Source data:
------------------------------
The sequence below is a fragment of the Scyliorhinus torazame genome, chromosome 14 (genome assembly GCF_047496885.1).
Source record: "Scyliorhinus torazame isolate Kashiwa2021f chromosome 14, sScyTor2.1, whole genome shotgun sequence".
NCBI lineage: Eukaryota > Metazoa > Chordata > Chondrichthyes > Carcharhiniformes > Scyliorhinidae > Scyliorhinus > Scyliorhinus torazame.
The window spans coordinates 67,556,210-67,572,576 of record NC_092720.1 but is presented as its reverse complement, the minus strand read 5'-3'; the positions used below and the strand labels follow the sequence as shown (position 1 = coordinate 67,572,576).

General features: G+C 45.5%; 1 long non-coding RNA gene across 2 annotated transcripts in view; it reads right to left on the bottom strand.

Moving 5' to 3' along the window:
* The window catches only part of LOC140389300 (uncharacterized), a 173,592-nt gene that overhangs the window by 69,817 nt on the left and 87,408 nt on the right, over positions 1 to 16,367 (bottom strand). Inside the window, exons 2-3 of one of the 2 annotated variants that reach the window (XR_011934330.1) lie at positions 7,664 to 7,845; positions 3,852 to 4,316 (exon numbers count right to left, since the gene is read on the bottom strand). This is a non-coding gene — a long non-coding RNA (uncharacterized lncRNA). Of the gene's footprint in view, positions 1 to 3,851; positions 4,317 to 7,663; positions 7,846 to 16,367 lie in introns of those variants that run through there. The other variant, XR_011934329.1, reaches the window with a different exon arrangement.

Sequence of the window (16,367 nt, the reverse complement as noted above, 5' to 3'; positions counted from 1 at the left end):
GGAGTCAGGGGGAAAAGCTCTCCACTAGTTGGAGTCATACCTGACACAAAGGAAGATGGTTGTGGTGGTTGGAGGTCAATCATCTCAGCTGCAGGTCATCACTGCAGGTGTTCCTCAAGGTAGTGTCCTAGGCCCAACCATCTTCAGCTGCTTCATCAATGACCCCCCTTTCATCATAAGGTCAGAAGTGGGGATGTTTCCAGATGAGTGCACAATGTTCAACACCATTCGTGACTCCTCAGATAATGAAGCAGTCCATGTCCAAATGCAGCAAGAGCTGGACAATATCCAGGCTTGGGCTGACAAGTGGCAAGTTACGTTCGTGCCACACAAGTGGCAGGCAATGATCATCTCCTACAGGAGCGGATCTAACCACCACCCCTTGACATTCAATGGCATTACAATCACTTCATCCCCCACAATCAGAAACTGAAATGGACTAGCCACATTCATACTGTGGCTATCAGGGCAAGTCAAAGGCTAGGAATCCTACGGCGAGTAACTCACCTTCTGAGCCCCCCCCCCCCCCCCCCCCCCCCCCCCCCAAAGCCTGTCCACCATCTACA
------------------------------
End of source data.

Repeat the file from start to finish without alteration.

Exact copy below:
The sequence below is a fragment of the Scyliorhinus torazame genome, chromosome 14 (genome assembly GCF_047496885.1).
Source record: "Scyliorhinus torazame isolate Kashiwa2021f chromosome 14, sScyTor2.1, whole genome shotgun sequence".
NCBI lineage: Eukaryota > Metazoa > Chordata > Chondrichthyes > Carcharhiniformes > Scyliorhinidae > Scyliorhinus > Scyliorhinus torazame.
The window spans coordinates 67,556,210-67,572,576 of record NC_092720.1 but is presented as its reverse complement, the minus strand read 5'-3'; the positions used below and the strand labels follow the sequence as shown (position 1 = coordinate 67,572,576).

General features: G+C 45.5%; 1 long non-coding RNA gene across 2 annotated transcripts in view; it reads right to left on the bottom strand.

Moving 5' to 3' along the window:
* The window catches only part of LOC140389300 (uncharacterized), a 173,592-nt gene that overhangs the window by 69,817 nt on the left and 87,408 nt on the right, over positions 1 to 16,367 (bottom strand). Inside the window, exons 2-3 of one of the 2 annotated variants that reach the window (XR_011934330.1) lie at positions 7,664 to 7,845; positions 3,852 to 4,316 (exon numbers count right to left, since the gene is read on the bottom strand). This is a non-coding gene — a long non-coding RNA (uncharacterized lncRNA). Of the gene's footprint in view, positions 1 to 3,851; positions 4,317 to 7,663; positions 7,846 to 16,367 lie in introns of those variants that run through there. The other variant, XR_011934329.1, reaches the window with a different exon arrangement.

Sequence of the window (16,367 nt, the reverse complement as noted above, 5' to 3'; positions counted from 1 at the left end):
GGAGTCAGGGGGAAAAGCTCTCCACTAGTTGGAGTCATACCTGACACAAAGGAAGATGGTTGTGGTGGTTGGAGGTCAATCATCTCAGCTGCAGGTCATCACTGCAGGTGTTCCTCAAGGTAGTGTCCTAGGCCCAACCATCTTCAGCTGCTTCATCAATGACCCCCCTTTCATCATAAGGTCAGAAGTGGGGATGTTTCCAGATGAGTGCACAATGTTCAACACCATTCGTGACTCCTCAGATAATGAAGCAGTCCATGTCCAAATGCAGCAAGAGCTGGACAATATCCAGGCTTGGGCTGACAAGTGGCAAGTTACGTTCGTGCCACACAAGTGGCAGGCAATGATCATCTCCTACAGGAGCGGATCTAACCACCACCCCTTGACATTCAATGGCATTACAATCACTTCATCCCCCACAATCAGAAACTGAAATGGACTAGCCACATTCATACTGTGGCTATCAGGGCAAGTCAAAGGCTAGGAATCCTACGGCGAGTAACTCACCTTCTGAGCCCCCCCCCCCCCCCCCCCCCCCCCCCCCCAAAGCCTGTCCACCATCTACA